A Brief Critical Read: Primary Care Provider Type – Are There Differences in Patients’ Intermediate Diabetes Outcomes?

“With growing evidence that the quality of care delivered by the professions is similar, this wide range in implementation of roles likely reflects organizational goals and cultures rather than the capacities of each profession. The results of this study suggest that physicians, PAs, and NPs can perform a variety of roles that can reflect the needs of the organization and patient population while maintaining quality of care. Although this adaptability can provide great benefit to healthcare delivery organizations and the system in general, conclusions regarding the “ideal” role should be approached with caution. More research on the effect of each role on access, cost, quality of care, and satisfaction of providers and patients is needed before answers will become clear.”1

A limitation up front is that I am biased toward Physician lead multi-disciplinary health care teams and this will undoubtedly influence my critique. This recent study1just emerged on the scene and social media. Let’s take a look. The above quote is the conclusion. Let’s dissect it. The terms “growing evidence”is cited in the reference section with references 28-32. However, it is beyond the scope of this brief review to analyze each article to see if they support the conclusion of equality among Nurse Practitioners (NPs), Physician Assistants (PAs) and Physicians (MD/DOs). I will pick one briefly2,3 (the first study listed below #28): (https://onlinelibrary.wiley.com/doi/pdf/10.1111/jan.13108) –

Publication biasis likely being published in the Journal of Advanced NursingConfirmation biasis possible whereby this type of bias is defined as: “Confirmation bias is the tendency to search for, interpret, favor, and recall information in a way that confirms one’s preexisting beliefs or hypotheses.”4 This study sample consisted of 271,003 patients identified as those having a diagnosis of DM2 and as being seen either by a primary care physician exclusively or an NP exclusively. From those patients, 199,185were seen exclusively by primary care physicians for 1,240,927 encounters (visits) and 4,385 were exclusively seen by NPs for 14,312 encounters (visits).3 Thus in a sample where MD/DO’s outnumber the NPs 46:1, this sets up a sampling bias:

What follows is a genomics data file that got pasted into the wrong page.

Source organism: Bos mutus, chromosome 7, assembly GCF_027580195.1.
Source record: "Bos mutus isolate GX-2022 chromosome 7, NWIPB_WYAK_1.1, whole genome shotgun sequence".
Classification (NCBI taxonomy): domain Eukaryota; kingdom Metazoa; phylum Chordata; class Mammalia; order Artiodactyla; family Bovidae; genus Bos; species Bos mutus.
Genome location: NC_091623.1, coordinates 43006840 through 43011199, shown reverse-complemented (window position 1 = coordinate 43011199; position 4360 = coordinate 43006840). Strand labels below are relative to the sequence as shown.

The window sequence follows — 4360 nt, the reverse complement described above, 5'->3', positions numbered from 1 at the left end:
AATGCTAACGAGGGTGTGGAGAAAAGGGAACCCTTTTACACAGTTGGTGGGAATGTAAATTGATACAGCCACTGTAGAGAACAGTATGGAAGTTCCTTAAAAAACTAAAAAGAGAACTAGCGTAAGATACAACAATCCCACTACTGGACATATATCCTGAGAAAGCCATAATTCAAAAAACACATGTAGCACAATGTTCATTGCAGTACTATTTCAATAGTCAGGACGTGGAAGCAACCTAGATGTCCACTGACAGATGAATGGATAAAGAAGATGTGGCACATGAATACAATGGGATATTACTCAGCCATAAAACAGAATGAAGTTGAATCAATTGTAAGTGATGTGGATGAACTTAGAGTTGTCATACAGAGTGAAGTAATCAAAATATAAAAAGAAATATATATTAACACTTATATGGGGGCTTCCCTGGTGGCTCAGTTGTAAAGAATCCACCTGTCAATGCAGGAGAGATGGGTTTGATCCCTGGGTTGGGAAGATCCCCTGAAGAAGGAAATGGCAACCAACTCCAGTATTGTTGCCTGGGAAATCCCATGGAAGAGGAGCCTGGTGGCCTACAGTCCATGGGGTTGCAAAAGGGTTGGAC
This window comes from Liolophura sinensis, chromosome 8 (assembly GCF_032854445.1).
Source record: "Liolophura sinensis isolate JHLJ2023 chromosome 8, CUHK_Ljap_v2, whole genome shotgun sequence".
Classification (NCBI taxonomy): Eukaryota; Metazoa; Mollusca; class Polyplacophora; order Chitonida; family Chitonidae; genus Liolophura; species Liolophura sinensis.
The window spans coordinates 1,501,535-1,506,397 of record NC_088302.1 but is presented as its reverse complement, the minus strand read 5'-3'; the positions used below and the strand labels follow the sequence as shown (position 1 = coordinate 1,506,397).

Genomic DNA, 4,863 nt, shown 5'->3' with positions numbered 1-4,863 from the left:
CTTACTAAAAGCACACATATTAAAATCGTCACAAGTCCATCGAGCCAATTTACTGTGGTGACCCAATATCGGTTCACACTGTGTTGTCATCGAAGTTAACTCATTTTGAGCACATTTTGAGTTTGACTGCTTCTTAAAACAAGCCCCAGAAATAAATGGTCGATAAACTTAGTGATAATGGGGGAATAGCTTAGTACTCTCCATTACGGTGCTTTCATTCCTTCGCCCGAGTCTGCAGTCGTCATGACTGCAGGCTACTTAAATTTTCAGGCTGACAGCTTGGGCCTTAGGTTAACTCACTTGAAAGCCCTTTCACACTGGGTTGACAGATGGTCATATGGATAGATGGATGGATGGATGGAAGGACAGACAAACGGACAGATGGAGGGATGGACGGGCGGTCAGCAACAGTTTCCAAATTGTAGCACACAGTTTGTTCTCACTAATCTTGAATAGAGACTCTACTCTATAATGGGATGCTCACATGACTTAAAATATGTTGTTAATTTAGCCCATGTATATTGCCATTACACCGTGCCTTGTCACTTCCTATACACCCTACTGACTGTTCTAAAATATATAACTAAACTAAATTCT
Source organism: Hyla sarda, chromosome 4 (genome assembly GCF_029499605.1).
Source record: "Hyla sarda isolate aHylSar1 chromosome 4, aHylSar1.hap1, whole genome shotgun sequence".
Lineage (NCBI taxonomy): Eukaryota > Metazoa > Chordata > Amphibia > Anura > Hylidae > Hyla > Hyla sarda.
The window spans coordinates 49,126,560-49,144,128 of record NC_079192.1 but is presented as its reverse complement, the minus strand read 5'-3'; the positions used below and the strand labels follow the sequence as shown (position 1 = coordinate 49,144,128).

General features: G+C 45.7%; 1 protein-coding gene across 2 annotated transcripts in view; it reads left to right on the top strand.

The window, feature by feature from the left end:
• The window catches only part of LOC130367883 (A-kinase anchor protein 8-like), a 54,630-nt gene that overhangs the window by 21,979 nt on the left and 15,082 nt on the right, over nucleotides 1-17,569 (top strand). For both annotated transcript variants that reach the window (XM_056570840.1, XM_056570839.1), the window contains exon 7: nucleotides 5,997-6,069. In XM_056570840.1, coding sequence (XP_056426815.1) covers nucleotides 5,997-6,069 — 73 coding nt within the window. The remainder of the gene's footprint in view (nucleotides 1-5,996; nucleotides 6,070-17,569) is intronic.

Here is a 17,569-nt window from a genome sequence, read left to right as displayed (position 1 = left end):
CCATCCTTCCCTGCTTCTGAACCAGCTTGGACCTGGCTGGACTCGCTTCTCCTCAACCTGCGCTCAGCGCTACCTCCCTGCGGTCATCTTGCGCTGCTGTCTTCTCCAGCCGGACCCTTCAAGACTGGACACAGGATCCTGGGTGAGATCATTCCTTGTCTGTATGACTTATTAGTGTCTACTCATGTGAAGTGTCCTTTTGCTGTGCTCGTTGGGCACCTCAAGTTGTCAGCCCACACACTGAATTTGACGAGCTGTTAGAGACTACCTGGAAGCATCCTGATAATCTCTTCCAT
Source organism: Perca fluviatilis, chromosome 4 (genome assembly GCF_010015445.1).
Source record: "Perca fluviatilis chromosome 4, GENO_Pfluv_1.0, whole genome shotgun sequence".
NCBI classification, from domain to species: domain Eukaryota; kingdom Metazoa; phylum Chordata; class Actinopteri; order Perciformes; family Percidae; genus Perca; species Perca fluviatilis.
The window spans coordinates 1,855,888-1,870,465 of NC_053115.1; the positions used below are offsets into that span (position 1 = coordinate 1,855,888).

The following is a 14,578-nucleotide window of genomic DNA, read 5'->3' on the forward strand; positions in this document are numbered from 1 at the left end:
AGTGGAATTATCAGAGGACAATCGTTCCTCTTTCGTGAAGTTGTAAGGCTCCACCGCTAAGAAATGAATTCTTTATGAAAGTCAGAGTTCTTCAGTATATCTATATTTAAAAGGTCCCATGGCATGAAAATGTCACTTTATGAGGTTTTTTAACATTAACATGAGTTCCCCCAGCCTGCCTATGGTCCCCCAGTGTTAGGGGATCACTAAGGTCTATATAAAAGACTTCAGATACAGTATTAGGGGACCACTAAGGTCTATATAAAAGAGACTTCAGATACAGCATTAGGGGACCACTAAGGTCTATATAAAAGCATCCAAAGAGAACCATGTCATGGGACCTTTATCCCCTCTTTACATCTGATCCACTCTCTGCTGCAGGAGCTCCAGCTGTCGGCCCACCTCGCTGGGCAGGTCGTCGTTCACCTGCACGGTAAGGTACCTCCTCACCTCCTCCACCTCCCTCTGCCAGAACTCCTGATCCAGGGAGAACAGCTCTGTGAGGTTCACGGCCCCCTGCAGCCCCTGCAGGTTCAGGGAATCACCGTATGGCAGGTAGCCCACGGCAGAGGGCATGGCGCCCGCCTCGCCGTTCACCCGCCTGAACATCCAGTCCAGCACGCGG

(In statistics, sampling bias is a bias in which a sample is collected in such a way that some members of the intended population are less likely to be included than others. It results in a biased sample, a non-random sample[1] of a population (or non-human factors) in which all individuals, or instances, were not equally likely to have been selected. If this is not accounted for, results can beerroneously attributed to the phenomenon under study rather than to the method of sampling.)5

            What’s interesting is this study didn’t actually measure the health outcomes of 

Lower extremity amputation, HbA1c, Eye exams, Lipid screens, Flu shots, Foot ulcers but rather measured costs associated with these variables. And even these had interesting data. For example, the HbA1c outcome cost variable had a p value of 0.75. It is unclear exactly what this means from the study. Thus I would say that though this study is seen as evidence in the original article, the evidence is weak towards equating NP/PAs to MD/DOs in terms of quality of care and health determinant outcomes. Because it didn’t even measure the health outcomes, equality can’t be inferred.